Flea. Flea walked down the aisle a few feet from us and runs into some fans and poses for a quick picture, then disappears into the back room. I run up to the fans and talk to them about what happened, and no sooner than we finish our conversation, Flea comes back out, about 10 feet away from me. During the drive, I wrote a very nice letter to Flea, explaining how his music led me to the gospel that is music, and some other personal things about my life and music. The letter was probably 10-12 sentences long and in nervous, messy handwriting. I decided this was the perfect opportunity to give him the letter. So I walk up to him, not saying a word, and a friendly Flea says jovially, “Hey! What’s happening man.” Still, no words come out. I hand him the letter. “Thanks man, I’ll read it.” I wave goodbye, and faint on the hard linoleum floor. My girlfriend and Evan come and drag me up, and I get up unhurt, but definitely shaken.
We go outside for a cigarette and a much needed conversation. A gentleman walks up to us and pulls out a cigarette, and joins our conversation. He just got done taking a picture with Flea himself. The gentleman looks very, very familiar. He mentions he’s in a cover band, the Red Not Chili Peppers, who I only saw with my girlfriend about a week before. Angelo, the band’s new guitarist, is an incredible guitar god, very much worthy of holding the John Frusciante role in the RNCP. I shake his hand and take a picture with him. The four of us proceed to spend the next couple hours together.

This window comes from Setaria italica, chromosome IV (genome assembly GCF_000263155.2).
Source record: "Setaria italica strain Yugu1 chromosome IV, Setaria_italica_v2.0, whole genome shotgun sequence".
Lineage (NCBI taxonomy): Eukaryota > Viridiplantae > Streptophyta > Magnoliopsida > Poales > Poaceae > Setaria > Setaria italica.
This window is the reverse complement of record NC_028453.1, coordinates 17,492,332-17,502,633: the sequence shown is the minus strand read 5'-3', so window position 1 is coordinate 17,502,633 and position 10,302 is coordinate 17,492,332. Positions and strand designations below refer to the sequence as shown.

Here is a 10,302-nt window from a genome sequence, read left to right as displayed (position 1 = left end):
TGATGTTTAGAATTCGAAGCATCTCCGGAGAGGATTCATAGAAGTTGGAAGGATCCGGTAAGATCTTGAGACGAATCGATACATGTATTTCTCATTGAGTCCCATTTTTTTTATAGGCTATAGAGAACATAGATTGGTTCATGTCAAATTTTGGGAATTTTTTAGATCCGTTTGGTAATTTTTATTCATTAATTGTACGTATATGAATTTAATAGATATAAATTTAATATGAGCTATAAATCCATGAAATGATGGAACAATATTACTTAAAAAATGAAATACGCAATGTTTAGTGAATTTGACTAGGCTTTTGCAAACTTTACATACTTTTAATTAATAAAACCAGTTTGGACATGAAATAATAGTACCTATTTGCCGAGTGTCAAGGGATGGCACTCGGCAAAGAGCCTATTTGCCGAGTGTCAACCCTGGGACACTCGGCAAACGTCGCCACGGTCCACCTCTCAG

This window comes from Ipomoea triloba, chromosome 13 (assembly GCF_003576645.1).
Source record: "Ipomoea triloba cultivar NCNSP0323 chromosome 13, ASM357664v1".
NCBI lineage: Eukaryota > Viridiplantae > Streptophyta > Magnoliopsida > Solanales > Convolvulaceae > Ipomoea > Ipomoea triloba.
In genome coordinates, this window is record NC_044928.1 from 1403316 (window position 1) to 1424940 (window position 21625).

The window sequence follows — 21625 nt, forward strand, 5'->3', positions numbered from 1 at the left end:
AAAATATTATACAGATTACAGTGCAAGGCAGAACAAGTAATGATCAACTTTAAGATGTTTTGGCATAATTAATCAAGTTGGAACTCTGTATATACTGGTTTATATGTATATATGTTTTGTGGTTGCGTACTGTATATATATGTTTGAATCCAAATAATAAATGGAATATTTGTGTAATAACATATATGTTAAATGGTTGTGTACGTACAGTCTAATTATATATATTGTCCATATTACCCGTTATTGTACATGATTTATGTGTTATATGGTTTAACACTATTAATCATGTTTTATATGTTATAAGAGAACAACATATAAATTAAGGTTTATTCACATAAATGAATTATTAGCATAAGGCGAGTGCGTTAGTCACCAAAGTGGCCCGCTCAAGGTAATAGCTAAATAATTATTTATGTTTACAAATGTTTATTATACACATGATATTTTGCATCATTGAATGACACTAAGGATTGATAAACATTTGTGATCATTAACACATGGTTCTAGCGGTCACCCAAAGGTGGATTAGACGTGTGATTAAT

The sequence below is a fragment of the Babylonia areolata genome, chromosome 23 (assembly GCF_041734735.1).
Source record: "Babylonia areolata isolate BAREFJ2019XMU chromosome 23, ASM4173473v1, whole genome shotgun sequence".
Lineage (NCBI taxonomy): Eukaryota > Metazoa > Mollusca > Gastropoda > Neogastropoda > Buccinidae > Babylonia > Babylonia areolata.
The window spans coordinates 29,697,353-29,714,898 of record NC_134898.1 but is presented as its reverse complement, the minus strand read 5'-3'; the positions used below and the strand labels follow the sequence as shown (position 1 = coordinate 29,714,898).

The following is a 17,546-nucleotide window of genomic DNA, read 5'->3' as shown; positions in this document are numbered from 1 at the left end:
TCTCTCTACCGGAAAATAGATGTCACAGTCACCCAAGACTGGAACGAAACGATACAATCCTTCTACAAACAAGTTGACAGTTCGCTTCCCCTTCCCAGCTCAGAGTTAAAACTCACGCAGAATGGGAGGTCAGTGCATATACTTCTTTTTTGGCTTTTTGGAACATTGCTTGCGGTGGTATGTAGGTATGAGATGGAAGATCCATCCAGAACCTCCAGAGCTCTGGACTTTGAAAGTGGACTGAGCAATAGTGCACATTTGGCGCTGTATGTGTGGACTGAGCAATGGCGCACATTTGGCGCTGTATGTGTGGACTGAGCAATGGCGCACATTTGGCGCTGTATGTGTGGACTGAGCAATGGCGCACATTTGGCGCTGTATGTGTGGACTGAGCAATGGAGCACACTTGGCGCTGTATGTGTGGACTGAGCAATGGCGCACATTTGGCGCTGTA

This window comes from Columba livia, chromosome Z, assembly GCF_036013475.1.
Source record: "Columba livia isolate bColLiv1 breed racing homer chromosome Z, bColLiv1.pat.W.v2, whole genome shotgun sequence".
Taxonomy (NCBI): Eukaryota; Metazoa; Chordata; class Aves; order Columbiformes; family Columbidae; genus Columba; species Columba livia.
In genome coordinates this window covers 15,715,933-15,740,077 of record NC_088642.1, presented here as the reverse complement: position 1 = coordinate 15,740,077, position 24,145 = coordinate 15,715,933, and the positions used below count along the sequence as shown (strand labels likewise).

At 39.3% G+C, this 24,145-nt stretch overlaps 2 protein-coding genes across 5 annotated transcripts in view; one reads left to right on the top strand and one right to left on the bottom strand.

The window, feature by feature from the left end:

The set started a bit late, but in the time between, I make eye to eye contact with none other than Anthony Kiedis. Standing around waiting for Flea and Amy-Jo to hit the stage, this time it’s my turn to pull Evan’s arm, and tell him semi-quietly, “Look! It’s Anthony! It’s the porno stache!” Sure enough, Kiedis is standing about 6-7 feet away from us, donning a black helmet and what I believed to be some kind of handkerchief. Kiedis makes his way down the aisle behind us and we exchange a quick and unforgettable glance. He is soon gone, nowhere to be seen.
A flea hard at work